Eggs and Other Heady Proteins
Eggs contain choline, an essential nutrient required for healthy brain and nerve function. Research shows that choline enhances memory and lifelong learning ability, especially in developing fetuses, newborns and young children. Yet only 10 percent of U.S. children consume the recommended amounts of this vital brain-building nutrient.
Toddlers and preschoolers need just 200 milligrams daily of choline, which is easy to incorporate into a child’s diet. Egg yolks are the best source, with one hard-boiled egg containing 294 milligrams. Chicken liver, soybeans, beef, milk and peanuts are also good sources.
And all protein foods, whether or not they contain choline, are vital to your child’s brain development. Beef, chicken, fish, nuts, beans, tofu and other sources of protein are crucial in times of growth (such as pregnancy and early childhood) because they are the cellular building blocks.
There are good sugars for your tot’s brain, and there are some really bad ones. Your assignment, Mom, is to learn the difference.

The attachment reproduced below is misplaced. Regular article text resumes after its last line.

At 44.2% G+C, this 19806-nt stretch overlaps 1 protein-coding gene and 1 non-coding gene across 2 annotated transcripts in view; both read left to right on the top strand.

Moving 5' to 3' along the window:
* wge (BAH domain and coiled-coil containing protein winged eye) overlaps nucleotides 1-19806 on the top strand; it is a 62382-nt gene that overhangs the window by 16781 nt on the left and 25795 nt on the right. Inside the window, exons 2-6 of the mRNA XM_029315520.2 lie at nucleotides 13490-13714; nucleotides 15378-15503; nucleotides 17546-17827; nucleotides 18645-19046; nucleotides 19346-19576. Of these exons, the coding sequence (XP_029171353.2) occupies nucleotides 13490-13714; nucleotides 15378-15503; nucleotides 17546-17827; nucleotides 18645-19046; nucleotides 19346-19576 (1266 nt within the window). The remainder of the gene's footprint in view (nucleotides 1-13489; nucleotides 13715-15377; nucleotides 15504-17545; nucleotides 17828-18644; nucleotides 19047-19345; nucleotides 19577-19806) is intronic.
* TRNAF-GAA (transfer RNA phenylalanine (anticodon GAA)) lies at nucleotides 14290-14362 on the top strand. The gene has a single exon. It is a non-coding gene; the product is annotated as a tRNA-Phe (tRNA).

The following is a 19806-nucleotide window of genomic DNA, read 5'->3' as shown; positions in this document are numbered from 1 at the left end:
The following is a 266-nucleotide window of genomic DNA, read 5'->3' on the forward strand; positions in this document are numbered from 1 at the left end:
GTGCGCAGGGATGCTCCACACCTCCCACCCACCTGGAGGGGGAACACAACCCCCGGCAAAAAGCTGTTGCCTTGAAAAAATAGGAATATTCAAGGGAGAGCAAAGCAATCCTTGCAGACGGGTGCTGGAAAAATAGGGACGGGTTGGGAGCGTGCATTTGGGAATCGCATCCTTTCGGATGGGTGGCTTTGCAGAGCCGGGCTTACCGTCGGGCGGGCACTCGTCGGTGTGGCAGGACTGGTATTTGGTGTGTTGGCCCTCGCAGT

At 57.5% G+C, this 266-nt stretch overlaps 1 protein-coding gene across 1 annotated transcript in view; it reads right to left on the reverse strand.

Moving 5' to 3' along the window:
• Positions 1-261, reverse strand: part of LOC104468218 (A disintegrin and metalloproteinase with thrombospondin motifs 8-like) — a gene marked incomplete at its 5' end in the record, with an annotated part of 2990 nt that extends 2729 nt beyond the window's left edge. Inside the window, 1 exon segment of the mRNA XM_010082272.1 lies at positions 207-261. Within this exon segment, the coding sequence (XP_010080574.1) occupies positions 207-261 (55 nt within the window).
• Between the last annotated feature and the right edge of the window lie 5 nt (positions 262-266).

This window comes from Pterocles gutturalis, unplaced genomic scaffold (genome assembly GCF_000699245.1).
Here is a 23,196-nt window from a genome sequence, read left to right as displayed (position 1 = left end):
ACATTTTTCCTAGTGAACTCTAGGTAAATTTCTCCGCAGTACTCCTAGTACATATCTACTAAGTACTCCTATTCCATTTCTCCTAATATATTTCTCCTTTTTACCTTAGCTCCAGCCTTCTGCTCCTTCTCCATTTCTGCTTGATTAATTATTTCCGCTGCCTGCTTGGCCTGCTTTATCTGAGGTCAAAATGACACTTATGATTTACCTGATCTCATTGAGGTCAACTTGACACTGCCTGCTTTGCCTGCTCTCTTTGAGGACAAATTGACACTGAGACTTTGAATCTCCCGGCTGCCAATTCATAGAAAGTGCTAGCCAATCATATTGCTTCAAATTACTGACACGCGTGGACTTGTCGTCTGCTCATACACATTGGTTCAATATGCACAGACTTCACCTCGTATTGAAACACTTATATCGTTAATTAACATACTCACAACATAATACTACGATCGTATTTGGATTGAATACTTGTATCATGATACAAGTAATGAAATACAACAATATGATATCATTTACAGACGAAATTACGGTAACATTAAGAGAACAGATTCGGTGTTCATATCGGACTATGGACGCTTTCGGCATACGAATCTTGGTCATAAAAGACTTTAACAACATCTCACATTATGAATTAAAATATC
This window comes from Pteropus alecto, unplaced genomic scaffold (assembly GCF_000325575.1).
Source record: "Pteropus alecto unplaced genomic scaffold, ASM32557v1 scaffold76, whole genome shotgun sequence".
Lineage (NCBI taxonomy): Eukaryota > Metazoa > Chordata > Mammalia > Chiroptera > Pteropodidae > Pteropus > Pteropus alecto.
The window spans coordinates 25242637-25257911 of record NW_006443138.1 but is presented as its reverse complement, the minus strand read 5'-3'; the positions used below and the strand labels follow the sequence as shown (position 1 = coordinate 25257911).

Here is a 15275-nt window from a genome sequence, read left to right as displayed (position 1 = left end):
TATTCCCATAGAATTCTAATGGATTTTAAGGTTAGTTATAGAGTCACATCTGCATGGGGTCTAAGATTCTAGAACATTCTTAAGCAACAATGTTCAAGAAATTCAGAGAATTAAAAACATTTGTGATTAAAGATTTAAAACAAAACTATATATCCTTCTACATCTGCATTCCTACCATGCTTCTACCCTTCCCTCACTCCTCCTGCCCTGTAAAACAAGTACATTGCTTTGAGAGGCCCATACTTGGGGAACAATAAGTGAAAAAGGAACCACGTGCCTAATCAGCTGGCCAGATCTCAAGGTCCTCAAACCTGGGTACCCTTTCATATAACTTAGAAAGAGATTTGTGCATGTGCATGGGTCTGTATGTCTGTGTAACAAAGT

The body doesn’t store glucose (energy from carbohydrates), so it needs to be replenished on a regular basis. Foods that contain natural (not added) sugars—such as whole grains, fruits, vegetables and dairy products—provide the brain with a sustained, long-lasting source of glucose. Studies have shown that children who eat foods containing these healthy sugars perform better in school, can focus longer and score higher on tests. Foods like strawberries, carrots, oatmeal and unsweetened yogurt all contain good-for-the-brain sugars, for example.
Bad-for-the-brain sugars are rapidly digested, low-fiber carbohydrates such as sweetened cereals, soda pop, candy, cookies and chips. These foods provide the brain with an initial jolt of glucose because they raise blood sugar levels quickly. After that peak, however, brain function suffers because there’s nothing left in the glucose tank. These brain-drainers do not provide the prolonged mental energy your child needs to think, pay attention and recall.
“Remember, the foods that are bad for your child’s developing body are also bad for his brain,” affirms Hans Kersten, MD, medical director of the Grow Clinic at St. Christopher’s Hospital for Children in Philadelphia, a medical center that evaluates diets in order to promote children’s mental and physical development. He explains that children’s overconsumption of foods that cause poor weight gain, such as juice or soda, can adversely affect brain development and IQ over the long term.